“So the case moves on,” Wiggins said.

Next to Flashers is another property that has remained vacant for years at 6410 Roswell Road. The building used to hold a Mexican restaurant called La Paz that opened in 1979. In 2015, a developer, Nick Tehrani, applied to make exterior elevation changes to the building and wanted to open a hookah lounge called Kai Bar and Lounge, but the plan fell through.

The owner of the property, David Ben-Moshe, said it can be hard to lease because of the costs involved.

“Everybody has a dream but sometimes the dream doesn’t come true,” Ben-Moshe said. “Some people don’t have the money.”

Ben-Moshe also owns the vacant lot of 6400 Roswell Road next door. More than a decade ago, in March 2009, a sex shop called Inserection burned to the ground there.

Before Inserection, the building was a Buckhead Diamond jewelry store and later became a restaurant, according to Ben-Moshe. After the fire, the city condemned the property. In 2010, Ben-Moshe wanted to rebuild the jewelry store, but the plan never came to fruition and the lot remains vacant except for a billboard.

Ben-Moshe said he is in talks with some potential renters, including a company in the food business. He would not disclose the company.

“We have a few people we are talking to, but we haven’t locked anything down,” Ben-Moshe said. “But it’s going to take some time to rebuild the whole area there.”


After the fire in 2009, Inserection opened a new location at 7855 Roswell Road, which was one of three businesses that in 2018 lost a federal court appeal of their lawsuit claiming the city’s restrictions on sexually oriented businesses were unconstitutional. The case was appealed the U.S. Supreme Court, which declined to review it.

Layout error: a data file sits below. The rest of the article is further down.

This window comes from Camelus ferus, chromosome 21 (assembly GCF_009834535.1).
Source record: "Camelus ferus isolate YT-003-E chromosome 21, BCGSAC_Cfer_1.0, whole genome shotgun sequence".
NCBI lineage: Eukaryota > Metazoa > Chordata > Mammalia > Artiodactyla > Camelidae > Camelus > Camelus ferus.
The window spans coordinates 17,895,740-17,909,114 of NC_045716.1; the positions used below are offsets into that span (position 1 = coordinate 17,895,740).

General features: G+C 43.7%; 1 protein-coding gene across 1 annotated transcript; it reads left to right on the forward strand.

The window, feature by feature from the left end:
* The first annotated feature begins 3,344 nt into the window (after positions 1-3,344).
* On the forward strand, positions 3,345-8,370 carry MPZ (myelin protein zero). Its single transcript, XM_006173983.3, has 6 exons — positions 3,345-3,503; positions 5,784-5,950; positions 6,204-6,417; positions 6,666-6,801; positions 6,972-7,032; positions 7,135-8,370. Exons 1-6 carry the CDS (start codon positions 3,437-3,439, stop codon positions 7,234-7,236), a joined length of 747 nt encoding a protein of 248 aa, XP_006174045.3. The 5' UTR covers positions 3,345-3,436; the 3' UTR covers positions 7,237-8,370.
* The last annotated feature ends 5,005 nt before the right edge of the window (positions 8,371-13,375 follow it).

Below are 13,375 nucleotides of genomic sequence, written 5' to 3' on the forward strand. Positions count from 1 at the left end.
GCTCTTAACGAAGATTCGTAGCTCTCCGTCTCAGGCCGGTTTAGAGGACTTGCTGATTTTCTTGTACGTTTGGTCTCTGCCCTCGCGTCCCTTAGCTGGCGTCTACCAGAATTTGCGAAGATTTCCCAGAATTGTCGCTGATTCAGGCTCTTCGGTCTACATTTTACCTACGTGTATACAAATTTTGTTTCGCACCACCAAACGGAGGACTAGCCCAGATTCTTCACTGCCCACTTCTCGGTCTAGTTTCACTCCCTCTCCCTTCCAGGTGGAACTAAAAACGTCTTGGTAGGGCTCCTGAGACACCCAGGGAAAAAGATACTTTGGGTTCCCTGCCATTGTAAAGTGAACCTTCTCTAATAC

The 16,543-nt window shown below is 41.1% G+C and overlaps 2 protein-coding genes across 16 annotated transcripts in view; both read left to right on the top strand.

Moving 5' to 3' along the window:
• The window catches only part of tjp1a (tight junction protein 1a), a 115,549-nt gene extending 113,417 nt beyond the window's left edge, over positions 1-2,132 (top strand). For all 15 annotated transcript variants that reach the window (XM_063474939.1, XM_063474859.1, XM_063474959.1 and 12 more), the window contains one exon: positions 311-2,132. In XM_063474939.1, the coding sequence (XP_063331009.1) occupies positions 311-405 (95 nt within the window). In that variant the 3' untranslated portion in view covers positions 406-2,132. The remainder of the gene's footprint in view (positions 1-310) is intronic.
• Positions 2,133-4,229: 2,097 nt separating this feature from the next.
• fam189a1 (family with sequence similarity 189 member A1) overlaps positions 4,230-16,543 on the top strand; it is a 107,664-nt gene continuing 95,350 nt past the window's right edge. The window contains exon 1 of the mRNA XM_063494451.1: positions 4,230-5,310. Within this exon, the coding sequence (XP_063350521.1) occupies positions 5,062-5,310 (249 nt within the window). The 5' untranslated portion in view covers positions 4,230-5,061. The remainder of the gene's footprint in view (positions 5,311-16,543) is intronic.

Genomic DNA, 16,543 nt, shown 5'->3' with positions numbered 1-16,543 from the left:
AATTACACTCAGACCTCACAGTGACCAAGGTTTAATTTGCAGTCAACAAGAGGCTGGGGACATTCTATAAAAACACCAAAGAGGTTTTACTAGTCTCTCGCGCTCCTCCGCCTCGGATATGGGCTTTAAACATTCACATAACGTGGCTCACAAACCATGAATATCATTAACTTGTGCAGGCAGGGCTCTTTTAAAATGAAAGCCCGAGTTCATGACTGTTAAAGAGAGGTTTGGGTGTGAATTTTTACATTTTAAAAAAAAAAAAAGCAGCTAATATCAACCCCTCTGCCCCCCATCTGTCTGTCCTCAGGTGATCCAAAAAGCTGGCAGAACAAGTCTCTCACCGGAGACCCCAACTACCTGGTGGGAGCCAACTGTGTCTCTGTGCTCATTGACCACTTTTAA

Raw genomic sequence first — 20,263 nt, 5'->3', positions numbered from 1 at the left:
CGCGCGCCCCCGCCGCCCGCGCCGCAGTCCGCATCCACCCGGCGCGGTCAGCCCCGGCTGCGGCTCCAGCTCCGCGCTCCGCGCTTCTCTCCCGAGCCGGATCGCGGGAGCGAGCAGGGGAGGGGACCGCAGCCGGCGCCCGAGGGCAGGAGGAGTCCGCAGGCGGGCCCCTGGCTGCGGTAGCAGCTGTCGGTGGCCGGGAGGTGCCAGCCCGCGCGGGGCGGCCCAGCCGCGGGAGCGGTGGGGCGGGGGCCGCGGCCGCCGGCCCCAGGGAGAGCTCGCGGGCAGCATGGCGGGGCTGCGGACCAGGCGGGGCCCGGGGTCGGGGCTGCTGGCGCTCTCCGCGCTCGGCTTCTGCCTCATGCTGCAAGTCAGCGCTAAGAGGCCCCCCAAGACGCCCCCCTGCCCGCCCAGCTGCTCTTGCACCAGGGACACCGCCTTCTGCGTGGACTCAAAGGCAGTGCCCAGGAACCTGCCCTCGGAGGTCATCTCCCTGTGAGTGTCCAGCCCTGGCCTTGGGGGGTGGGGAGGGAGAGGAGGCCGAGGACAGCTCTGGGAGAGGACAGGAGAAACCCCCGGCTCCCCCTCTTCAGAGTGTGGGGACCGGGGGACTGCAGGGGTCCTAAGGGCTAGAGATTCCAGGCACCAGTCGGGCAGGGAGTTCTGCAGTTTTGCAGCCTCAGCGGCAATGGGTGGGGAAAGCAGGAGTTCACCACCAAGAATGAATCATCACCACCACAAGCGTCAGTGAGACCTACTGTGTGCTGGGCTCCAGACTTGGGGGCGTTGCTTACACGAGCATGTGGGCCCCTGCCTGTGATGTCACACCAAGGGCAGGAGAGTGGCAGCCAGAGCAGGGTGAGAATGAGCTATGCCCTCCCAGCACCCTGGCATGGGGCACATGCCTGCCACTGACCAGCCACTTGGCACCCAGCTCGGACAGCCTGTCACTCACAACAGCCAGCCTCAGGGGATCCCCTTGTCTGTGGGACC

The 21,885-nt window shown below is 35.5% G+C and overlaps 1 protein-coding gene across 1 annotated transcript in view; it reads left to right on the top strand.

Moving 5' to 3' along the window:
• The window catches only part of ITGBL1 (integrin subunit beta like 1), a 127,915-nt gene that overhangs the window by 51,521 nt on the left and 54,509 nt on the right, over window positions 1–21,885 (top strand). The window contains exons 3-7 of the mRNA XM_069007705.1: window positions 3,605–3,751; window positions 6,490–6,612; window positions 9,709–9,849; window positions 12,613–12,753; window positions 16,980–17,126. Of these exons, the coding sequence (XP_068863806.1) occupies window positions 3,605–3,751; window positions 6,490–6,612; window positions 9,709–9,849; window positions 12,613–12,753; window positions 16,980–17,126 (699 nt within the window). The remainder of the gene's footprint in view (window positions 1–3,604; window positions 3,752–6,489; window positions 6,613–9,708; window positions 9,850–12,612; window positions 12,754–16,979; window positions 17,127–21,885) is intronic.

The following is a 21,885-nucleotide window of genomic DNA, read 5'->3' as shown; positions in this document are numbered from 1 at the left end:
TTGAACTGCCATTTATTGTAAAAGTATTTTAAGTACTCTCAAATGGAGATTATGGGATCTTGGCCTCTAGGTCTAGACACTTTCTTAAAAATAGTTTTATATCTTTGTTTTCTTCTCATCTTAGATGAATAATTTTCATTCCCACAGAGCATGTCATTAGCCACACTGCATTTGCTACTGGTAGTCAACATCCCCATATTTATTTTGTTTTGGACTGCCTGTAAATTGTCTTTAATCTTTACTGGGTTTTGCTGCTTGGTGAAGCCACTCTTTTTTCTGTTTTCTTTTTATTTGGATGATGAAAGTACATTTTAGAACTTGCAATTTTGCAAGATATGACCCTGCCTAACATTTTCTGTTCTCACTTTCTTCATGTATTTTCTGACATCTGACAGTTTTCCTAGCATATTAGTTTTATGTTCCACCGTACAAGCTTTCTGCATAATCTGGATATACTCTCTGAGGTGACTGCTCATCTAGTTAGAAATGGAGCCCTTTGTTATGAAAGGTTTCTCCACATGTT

The business closed in October 2018. As of March, the storefront was empty and the owner was actively seeking a new tenant, according to a broker representing the family that owns the shopping center. The small shopping center is located on the city’s North End across from the former City Hall location, which moved to City Springs in 2018

The broker did not respond to a comment request about the current status of the property.

Mardi Gras

Mardi Gras was located in the Powers Ferry Village shopping center at 6300 Powers Ferry Road. (File)

Mardi Gras was tucked behind Powers Ferry Village, a shopping center at 6300 Powers Ferry Road owned by Regency Centers. The club was located in a separate building to the side.

That building is currently zoned as shopfront mixed-use, which is described in the development code as intended to provide for a variety of retail, service and commercial uses, as well as upper-story multi-unit residences.

In January 2019, Regency listed a new tenant, “Mickey G’s,” as occupying the strip club’s former building.

As of this year, the space is listed as available and Mickey G’s is no longer named by the center as its occupant.

Leslie Mintz, the leasing agent for the center, said in an email that there is nothing to share at this time, but the company is marketing the property and “working with a few prospects.”

Hannah Greco is writer and media communications specialist based in Atlanta.